“Assumpta Maria” by Francis Thompson

“Coroação da Virgem,” Domingos António de Sequeira

Thou needst not sing new songs, but say the old.’—Cowley.

Mortals, that behold a Woman,
Rising ’twixt the Moon and Sun;
Who am I the heavens assume? an
All am I, and I am one.

Multitudinous ascend I,
Dreadful as a battle arrayed,
For I bear you whither tend I;
Ye are I: be undismayed!
I, the Ark that for the graven
Tables of the Law was made;
Man’s own heart was one, one Heaven,
Both within my womb were laid.
For there Anteros with Eros
Heaven with man conjoinèd was,—
Twin-stone of the Law, Ischyros,
Agios Athanatos.

I, the flesh-girt Paradises
Gardenered by the Adam new,
Daintied o’er with sweet devices
Which He loveth, for He grew.
I, the boundless strict savannah
Which God’s leaping feet go through;
I, the heaven whence the Manna,
Weary Israel, slid on you!
He the Anteros and Eros,
I the body, He the Cross;
He upbeareth me, Ischyros,
Agios Athanatos!

I am Daniel’s mystic Mountain,
Whence the mighty stone was rolled;
I am the four Rivers’ fountain,
Watering Paradise of old;
Cloud down-raining the Just One am,
Danae of the Shower of Gold;
I the Hostel of the Sun am;
He the Lamb, and I the Fold.
He the Anteros and Eros,
I the body, He the Cross;
He is fast to me, Ischyros,
Agios Athanatos!

I the presence-hall where Angels
Do enwheel their placèd King—
Even my thoughts which, without change else,
Cyclic burn and cyclic sing.
To the hollow of Heaven transplanted,
I a breathing Eden spring,
Where with venom all outpanted
Lies the slimed Curse shrivelling.
For the brazen Serpent clear on
That old fangèd knowledge shone;
I to Wisdom rise, Ischyron,
Agion Athanaton!

See in highest heaven pavilioned
Now the maiden Heaven rest,
The many-breasted sky out-millioned
By the splendours of her vest.
Lo, the Ark this holy tide is
The un-handmade Temple’s guest,
And the dark Egyptian bride is
Whitely to the Spouse-Heart prest!
He the Anteros and Eros,
Nail me to Thee, sweetest Cross!
He is fast to me, Ischyros,
Agios Athanatos!

‘Tell me, tell me, O Belovèd,
Where Thou dost in mid-day feed!
For my wanderings are reprovèd,
And my heart is salt with need.’
‘Thine own self not spellest God in,
Nor the lisping papyrus reed?
Follow where the flocks have trodden,
Follow where the shepherds lead.’
He, the Anteros and Eros,
Mounts me in Ægyptic car,
Twin-yoked; leading me, Ischyros,
Trembling to the untempted Far.

‘Make me chainlets, silvern, golden,
I that sow shall surely reap;
While as yet my Spouse is holden
Like a Lion in mountained sleep.’
‘Make her chainlets, silvern, golden,
She hath sown and she shall reap;
Look up to the mountains olden,
Whence help comes with lioned leap.’
By what gushed the bitter Spear on,
Pain, which sundered, maketh one;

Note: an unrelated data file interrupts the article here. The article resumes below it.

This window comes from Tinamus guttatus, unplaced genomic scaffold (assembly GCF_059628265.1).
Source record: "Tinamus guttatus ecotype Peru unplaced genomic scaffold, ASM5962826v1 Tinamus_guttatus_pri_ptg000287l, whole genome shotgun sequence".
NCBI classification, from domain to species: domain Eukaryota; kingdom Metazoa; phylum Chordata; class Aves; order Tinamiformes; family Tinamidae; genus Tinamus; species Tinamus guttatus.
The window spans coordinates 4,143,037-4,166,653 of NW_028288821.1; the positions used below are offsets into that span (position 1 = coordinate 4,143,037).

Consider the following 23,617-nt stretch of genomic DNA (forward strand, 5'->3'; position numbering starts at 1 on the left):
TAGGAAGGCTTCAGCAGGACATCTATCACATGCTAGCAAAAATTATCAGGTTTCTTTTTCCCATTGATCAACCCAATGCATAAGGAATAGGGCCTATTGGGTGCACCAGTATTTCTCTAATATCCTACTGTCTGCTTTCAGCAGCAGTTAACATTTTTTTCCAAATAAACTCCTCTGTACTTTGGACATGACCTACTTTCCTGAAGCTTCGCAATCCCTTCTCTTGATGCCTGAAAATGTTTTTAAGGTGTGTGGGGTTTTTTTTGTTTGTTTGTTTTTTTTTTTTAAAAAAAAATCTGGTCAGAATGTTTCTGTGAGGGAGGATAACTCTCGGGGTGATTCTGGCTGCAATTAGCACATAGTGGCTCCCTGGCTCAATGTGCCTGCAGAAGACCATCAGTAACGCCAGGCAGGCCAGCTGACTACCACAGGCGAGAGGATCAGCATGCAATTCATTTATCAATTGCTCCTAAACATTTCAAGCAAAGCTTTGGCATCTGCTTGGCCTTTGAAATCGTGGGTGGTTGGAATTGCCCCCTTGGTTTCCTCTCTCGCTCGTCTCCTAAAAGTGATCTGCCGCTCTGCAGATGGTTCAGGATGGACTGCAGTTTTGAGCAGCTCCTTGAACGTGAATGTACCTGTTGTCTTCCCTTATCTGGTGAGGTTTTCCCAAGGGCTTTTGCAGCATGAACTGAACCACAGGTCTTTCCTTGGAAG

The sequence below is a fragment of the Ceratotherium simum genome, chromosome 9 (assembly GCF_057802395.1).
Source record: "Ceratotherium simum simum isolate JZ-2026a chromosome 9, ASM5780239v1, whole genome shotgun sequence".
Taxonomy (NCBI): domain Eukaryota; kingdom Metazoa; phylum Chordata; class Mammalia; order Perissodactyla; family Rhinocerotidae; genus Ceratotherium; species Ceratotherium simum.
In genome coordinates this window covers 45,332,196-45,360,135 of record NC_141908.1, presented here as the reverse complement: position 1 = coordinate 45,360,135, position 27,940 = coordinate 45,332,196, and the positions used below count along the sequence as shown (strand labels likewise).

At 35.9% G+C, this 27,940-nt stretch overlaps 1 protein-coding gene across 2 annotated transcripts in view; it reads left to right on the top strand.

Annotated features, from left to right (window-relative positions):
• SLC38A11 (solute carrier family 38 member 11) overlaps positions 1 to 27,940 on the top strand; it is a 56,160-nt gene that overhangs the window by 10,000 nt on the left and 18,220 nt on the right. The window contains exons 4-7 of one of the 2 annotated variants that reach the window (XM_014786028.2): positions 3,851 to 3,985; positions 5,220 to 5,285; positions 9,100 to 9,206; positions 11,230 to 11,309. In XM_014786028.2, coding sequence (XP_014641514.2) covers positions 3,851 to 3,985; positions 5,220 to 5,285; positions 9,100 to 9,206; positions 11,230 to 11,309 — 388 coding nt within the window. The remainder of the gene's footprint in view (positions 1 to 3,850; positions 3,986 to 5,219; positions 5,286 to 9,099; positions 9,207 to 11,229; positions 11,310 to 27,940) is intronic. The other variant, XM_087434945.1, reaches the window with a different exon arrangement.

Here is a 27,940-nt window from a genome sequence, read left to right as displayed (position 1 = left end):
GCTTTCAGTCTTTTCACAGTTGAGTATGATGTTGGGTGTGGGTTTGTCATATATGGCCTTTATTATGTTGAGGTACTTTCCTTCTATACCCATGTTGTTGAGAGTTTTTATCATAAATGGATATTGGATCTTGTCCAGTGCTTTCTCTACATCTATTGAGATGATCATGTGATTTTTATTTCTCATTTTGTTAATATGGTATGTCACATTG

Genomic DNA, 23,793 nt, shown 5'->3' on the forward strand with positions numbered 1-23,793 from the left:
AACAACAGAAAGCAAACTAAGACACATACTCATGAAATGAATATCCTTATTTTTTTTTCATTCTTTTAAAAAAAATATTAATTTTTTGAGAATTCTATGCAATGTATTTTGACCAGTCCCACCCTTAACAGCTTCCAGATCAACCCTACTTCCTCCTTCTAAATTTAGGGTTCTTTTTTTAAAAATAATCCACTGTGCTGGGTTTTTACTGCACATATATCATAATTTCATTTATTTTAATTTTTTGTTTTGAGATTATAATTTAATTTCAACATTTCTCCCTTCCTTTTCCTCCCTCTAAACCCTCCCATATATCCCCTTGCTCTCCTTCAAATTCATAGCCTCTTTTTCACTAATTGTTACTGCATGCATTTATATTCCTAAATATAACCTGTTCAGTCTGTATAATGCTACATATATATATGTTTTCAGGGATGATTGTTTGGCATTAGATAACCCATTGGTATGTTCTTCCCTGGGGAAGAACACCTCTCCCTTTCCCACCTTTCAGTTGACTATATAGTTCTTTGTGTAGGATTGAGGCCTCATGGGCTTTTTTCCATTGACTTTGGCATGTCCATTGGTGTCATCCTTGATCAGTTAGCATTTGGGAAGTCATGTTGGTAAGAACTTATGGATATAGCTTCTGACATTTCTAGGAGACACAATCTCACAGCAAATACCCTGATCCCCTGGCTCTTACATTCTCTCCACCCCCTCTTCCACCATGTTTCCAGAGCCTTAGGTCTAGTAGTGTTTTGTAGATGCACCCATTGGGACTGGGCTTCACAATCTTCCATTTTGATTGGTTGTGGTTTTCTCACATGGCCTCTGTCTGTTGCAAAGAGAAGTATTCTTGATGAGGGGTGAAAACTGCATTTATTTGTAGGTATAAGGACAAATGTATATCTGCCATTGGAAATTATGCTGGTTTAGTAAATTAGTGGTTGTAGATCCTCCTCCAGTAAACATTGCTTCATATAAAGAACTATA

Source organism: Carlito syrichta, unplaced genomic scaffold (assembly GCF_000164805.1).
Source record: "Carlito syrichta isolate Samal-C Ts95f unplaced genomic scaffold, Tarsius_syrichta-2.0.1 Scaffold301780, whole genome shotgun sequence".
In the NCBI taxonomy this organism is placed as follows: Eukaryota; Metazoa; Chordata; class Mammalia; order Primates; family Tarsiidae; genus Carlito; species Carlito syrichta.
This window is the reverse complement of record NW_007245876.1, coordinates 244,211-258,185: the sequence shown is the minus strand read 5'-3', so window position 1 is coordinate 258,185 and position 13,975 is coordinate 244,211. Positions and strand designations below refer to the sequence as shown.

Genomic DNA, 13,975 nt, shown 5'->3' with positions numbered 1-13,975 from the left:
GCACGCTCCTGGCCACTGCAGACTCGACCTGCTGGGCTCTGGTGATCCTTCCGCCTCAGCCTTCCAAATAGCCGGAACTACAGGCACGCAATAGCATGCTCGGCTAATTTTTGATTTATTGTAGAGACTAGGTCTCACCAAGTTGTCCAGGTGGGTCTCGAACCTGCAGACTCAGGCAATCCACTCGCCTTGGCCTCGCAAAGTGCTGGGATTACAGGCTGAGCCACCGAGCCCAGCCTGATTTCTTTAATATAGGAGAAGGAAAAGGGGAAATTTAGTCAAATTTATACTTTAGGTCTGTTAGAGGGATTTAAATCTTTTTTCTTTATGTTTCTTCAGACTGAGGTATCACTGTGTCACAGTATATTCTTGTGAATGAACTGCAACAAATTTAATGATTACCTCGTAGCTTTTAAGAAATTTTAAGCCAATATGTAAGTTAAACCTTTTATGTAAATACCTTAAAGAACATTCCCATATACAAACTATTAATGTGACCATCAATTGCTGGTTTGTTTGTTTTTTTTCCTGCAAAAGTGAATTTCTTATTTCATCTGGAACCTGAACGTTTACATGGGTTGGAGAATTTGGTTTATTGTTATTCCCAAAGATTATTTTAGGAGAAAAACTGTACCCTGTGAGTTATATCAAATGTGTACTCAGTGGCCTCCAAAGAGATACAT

Crucified to Him, Ischyron,
Agion Athanaton!

Then commanded and spake to me
He who framed all things that be;
And my Maker entered through me,
In my tent His rest took He.
Lo! He standeth, Spouse and Brother;
I to Him, and He to me,
Who upraised me where my mother
Fell, beneath the apple-tree.
Risen ’twixt Anteros and Eros,
Blood and Water, Moon and Sun,
He upbears me, He Ischyros,
I bear Him, the Athanaton!

Where is laid the Lord arisen?
In the light we walk in gloom;
Though the sun has burst his prison,
We know not his biding-room.
Tell us where the Lord sojourneth,
For we find an empty tomb.
‘Whence He sprung, there He returneth,
Mystic Sun,—the Virgin’s Womb.’
Hidden Sun, His beams so near us,
Cloud enpillared as He was
From of old, there He, Ischyros,
Waits our search, Athanatos.

Who will give Him me for brother,
Counted of my family,
Sucking the sweet breasts of my Mother?—
I His flesh, and mine is He;
To my Bread myself the bread is,
And my Wine doth drink me: see,
His left hand beneath my head is,
His right hand embraceth me!
Sweetest Anteros and Eros,
Lo, her arms He leans across;
Dead that we die not, stooped to rear us,
Thanatos Athanatos.

Who is She, in candid vesture,
Rushing up from out the brine?
Treading with resilient gesture
Air, and with that Cup divine?
She in us and we in her are,
Beating Godward: all that pine,
Lo, a wonder and a terror!
The Sun hath blushed the Sea to Wine!
He the Anteros and Eros,
She the Bride and Spirit; for
Now the days of promise near us,
And the Sea shall be no more.

Open wide thy gates, O Virgin,
That the King may enter thee!
At all gates the clangours gurge in,
God’s paludament lightens, see!
Camp of Angels!  Well we even
Of this thing may doubtful be,—
If thou art assumed to Heaven,
Or is Heaven assumed to thee!
Consummatum.  Christ the promised,
Thy maiden realm is won, O Strong!
Since to such sweet Kingdom comest,
Remember me, poor Thief of Song!

Cadent fails the stars along:—
Mortals, that behold a woman
Rising ’twixt the Moon and Sun;
Who am I the heavens assume? an
All am I, and I am one.

—-

Francis Thomspon

Posted on the Feast of the Assumption of the Virgin Mary, August 15, 2015

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